The humble business card, the cardboard doorway to your business soul.

A bit too poetic? Ok, but you know what I mean.

Your business card is normally the first impression you give to someone about you and your business.

It can say a lot about you so it’s important to get it right.

Think about that last networking event you went to. People dishing out business cards left, right and center. So you start giving yours out, how does your card reflect you?

Maybe a bit disheveled, been in your pocket for a while, bit dog-eared maybe. Or how about that palm sweating moment as you hand over your lovely card, and someone hands you one back – exactly the same but for a plumber instead of an estate agent because you bought it on line one of those deals, 100 cards for £4.99…
Or Is it something to be proud of?

It’s not just how it looks that’s important too. I recently took a card from a potential new customer. He wanted a written quote for some items. He handed me his business card so I could send him the details he wanted. We were talking and I never really looked at the details until I came to do his quote a couple of days later.

Snag one. No email address for me to send a written quote to

Snag two. The web address was unfinished so I struggled to track it down.

Snag three. The business he wanted the items for was not the same as the business the cards were for, that was something completely different so I couldn’t even google it.

In the end I had to text the prices, I’m not sure if the number was right, I couldn’t really elaborate on the quote and it all seemed very unprofessional. No surprise, I never heard back from the potential customer.

My point being, making sure you have the right info on your business card is more important than you might think.

The Basics :

Your name – sounds obvious but if it’s not on there, in two months time when that person is ready to make contact will they remember your name from the 30 people in the room?

Contact number – one that’s correct and that someone will actually answer.

An email address – it’s the technology age. Most people choose email over talking on the phone.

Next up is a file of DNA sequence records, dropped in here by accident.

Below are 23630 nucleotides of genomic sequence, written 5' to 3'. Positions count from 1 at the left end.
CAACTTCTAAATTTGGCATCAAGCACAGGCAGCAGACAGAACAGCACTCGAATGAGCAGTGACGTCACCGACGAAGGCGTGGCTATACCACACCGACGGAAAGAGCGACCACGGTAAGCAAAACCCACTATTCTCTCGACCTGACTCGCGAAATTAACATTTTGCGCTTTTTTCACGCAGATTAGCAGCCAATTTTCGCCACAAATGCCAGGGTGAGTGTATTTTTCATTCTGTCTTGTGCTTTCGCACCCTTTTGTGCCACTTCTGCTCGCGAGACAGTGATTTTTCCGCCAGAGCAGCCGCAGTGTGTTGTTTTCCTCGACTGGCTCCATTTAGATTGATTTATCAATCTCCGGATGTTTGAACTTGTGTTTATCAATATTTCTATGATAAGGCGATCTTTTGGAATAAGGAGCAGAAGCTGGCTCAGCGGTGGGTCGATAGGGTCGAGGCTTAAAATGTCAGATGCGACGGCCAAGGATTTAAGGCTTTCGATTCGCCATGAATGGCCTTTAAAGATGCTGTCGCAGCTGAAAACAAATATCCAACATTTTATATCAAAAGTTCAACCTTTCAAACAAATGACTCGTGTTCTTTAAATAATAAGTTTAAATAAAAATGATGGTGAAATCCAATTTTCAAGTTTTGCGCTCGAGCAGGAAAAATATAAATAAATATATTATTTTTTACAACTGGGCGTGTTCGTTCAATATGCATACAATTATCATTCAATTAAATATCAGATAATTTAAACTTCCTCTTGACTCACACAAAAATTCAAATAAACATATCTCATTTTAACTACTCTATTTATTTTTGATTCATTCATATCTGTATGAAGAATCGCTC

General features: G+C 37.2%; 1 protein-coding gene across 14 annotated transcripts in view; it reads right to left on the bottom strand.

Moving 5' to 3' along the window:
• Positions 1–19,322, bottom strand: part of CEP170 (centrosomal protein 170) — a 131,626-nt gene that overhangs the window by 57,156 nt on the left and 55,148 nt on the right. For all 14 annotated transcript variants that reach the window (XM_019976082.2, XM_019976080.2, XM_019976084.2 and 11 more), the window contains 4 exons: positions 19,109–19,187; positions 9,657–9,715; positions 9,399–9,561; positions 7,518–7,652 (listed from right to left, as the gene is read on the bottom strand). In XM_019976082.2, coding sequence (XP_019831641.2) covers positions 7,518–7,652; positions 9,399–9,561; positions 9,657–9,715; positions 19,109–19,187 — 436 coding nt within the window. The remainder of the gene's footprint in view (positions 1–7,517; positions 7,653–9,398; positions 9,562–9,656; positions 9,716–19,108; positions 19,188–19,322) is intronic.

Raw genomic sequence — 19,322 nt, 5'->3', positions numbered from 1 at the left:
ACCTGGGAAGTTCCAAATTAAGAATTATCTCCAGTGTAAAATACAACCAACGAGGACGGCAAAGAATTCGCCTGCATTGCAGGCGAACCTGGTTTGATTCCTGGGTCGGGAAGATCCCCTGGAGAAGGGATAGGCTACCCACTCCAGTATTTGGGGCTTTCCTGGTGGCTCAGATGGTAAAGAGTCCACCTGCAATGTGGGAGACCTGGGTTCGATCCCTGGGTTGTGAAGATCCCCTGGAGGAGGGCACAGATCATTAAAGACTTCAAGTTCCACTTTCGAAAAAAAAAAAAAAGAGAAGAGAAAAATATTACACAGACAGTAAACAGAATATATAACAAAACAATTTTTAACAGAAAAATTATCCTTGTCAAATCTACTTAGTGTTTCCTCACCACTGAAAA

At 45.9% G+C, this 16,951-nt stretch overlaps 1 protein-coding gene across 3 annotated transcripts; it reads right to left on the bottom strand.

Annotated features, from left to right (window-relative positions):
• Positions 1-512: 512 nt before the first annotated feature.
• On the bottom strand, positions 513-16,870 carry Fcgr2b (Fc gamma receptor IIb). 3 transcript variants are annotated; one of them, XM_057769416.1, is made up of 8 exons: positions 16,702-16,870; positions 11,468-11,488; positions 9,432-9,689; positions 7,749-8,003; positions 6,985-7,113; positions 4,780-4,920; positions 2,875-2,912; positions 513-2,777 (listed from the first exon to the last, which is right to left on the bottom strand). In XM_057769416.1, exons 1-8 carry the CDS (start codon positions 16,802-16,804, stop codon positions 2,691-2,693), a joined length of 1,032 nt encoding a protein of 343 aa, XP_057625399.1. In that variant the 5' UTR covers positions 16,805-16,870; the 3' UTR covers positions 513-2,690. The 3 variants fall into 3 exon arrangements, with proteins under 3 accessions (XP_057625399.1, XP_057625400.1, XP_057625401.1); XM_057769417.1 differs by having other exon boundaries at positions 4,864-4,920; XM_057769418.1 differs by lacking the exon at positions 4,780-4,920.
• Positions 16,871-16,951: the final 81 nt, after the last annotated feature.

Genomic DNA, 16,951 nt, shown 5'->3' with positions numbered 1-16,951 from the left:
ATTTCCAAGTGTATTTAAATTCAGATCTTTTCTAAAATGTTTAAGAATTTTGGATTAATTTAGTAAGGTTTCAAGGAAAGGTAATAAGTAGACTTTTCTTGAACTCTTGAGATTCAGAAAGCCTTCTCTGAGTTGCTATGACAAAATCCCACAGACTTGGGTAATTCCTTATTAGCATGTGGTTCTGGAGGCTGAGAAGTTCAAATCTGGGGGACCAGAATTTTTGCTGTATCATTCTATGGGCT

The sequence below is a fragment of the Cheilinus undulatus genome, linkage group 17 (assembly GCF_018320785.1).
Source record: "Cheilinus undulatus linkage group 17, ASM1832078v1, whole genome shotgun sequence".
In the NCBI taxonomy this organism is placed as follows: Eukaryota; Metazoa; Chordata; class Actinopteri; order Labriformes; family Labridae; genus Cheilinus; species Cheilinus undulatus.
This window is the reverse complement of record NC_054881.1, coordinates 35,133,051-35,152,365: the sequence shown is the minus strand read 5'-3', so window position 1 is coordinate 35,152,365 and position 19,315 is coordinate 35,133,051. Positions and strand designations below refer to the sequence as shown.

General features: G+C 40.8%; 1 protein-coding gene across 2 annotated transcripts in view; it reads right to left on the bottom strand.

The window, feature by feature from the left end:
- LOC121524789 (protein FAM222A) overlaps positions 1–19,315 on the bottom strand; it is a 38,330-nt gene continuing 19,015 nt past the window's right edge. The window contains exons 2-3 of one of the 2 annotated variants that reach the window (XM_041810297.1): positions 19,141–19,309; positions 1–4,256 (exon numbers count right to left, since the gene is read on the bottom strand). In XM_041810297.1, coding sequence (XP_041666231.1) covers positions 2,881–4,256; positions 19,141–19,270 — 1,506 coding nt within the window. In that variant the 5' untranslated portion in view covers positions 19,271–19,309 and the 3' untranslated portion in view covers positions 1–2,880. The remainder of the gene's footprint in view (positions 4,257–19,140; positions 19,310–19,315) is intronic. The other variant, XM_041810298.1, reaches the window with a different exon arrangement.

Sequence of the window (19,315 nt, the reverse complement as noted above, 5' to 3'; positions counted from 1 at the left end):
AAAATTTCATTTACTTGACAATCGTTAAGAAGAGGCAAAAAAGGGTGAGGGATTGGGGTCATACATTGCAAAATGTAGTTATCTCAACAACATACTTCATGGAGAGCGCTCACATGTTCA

A web address – most people like to investigate, see what you do.

Company name – bit of a no brainer.

The Useful:

Company logo – just because your company name is on the card – there could be 20 people with the same name, so people need something to recognise you by.

Your qualifications – show them off, you worked hard enough for them. For professionals, people need to know you can do the job you say and you didn’t just decide to give it a whirl a few weeks ago down at the pub.

Address – if people need to get to you then it’s essential, or they may just prefer local’ so your address on the card reminds them you were only down the road not on the other side of the country.

Your position – are you the boss, the sales guy, the accounts lady, the bloke who cleans the loos…

What you do – people seem to think that once a card is handed over you know every in and out of the business. Unless your company name is Kev’s Plumbers it might not be obvious what you do. Putting a short strapline or company description on your card can help people remember. How often have you gone back to “your pile of cards in the top drawer, the one in the big rubber band that you collected at that networking do 4 months ago” looked at the cards and thought who the hell was that?

To take it to extremes, I have a customer that does counseling and coaching. She put “working with phobias and personal development” on the first version of her card. She got so tired of being asked “do you do…?” that she listed everything, every phobia, every fear on the back of her card. It not only stopped the questions but people started to call her that didn’t realise anyone could help them.

Don’t use your business card just as a business card, think of it as a mini brochure. It’s true that there is a lot of information to potentially get on there but that’s where the skill of a good designer comes in. Someone who is a master of packing, that can get it all on there and still make it look good.

When they are all done and they arrive in their little box, all neatly cut and bursting with information, look after them. Show them a little respect and let them work their cardy magic.